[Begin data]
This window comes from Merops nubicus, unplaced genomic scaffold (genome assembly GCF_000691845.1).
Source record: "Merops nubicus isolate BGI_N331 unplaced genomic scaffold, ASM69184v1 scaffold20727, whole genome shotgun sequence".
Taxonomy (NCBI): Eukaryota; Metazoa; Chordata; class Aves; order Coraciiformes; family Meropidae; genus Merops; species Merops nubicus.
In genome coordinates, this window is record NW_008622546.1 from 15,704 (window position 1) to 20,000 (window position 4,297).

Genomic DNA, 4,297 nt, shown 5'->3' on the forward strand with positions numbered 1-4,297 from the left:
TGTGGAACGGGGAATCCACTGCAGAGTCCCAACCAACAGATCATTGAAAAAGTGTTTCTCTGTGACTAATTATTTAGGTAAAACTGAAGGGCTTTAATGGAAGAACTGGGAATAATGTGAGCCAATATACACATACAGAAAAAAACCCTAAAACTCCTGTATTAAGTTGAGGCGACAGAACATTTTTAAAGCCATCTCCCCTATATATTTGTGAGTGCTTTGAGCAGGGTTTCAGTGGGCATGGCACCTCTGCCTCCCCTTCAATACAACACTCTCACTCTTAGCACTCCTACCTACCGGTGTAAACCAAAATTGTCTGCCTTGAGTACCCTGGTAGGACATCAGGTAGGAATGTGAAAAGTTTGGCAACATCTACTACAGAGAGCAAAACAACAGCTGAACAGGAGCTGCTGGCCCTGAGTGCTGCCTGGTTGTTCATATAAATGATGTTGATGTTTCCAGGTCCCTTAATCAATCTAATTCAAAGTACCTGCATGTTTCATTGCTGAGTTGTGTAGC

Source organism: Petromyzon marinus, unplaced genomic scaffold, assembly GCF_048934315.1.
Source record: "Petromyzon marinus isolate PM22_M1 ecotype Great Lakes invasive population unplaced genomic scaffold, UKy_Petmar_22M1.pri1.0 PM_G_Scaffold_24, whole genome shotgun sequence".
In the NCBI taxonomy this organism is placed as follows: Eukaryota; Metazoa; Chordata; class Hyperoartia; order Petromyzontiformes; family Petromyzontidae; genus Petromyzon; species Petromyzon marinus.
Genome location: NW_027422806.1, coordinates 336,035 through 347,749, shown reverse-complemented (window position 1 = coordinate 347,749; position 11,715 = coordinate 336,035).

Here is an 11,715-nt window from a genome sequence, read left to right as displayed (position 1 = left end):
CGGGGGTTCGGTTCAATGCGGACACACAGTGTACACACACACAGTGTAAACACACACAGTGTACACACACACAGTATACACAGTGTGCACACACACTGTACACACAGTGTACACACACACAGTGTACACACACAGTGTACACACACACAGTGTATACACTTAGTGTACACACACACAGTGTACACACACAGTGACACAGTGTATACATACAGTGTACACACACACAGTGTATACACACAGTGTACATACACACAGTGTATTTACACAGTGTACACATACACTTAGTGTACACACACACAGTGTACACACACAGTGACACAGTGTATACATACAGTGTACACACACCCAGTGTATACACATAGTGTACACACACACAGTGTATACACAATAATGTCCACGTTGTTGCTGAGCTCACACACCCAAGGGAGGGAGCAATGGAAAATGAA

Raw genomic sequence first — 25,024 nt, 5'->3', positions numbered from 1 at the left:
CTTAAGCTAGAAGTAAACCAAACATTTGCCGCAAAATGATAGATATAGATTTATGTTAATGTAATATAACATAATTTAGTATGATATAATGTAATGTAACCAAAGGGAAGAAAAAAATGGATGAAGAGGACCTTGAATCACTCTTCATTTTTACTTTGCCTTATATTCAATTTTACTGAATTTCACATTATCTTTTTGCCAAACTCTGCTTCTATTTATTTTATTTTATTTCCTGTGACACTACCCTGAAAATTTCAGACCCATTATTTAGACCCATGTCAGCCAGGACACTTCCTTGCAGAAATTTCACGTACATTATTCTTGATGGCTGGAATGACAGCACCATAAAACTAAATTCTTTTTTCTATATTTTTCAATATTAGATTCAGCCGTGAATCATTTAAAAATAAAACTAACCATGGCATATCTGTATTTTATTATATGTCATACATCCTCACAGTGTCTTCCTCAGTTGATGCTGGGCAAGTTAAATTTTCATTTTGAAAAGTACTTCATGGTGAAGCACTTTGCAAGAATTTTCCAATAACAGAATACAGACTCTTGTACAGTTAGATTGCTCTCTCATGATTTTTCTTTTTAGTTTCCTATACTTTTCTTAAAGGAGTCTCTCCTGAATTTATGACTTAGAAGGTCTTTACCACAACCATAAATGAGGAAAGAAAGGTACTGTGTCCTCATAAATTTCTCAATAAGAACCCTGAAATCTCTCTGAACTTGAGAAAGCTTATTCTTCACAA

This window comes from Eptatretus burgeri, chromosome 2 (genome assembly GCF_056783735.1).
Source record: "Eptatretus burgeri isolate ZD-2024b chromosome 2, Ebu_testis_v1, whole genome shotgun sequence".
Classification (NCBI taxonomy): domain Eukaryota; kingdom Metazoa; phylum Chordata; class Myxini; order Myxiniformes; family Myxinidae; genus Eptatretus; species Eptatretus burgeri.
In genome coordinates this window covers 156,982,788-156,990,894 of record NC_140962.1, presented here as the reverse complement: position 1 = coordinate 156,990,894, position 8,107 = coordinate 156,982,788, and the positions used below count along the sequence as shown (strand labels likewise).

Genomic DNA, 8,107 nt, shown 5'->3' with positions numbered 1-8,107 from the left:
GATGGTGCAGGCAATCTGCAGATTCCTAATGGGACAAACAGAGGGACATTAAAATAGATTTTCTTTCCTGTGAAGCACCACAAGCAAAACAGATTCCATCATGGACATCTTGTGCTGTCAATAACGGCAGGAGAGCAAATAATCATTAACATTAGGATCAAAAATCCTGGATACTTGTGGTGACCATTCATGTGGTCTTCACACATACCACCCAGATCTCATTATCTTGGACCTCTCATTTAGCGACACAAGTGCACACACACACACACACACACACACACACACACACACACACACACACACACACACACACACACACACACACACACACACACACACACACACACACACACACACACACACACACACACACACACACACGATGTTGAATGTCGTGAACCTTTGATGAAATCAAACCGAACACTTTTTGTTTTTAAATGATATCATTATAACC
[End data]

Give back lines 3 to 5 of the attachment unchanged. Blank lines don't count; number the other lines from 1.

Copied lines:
Taxonomy (NCBI): Eukaryota; Metazoa; Chordata; class Aves; order Coraciiformes; family Meropidae; genus Merops; species Merops nubicus.
In genome coordinates, this window is record NW_008622546.1 from 15,704 (window position 1) to 20,000 (window position 4,297).

Genomic DNA, 4,297 nt, shown 5'->3' on the forward strand with positions numbered 1-4,297 from the left: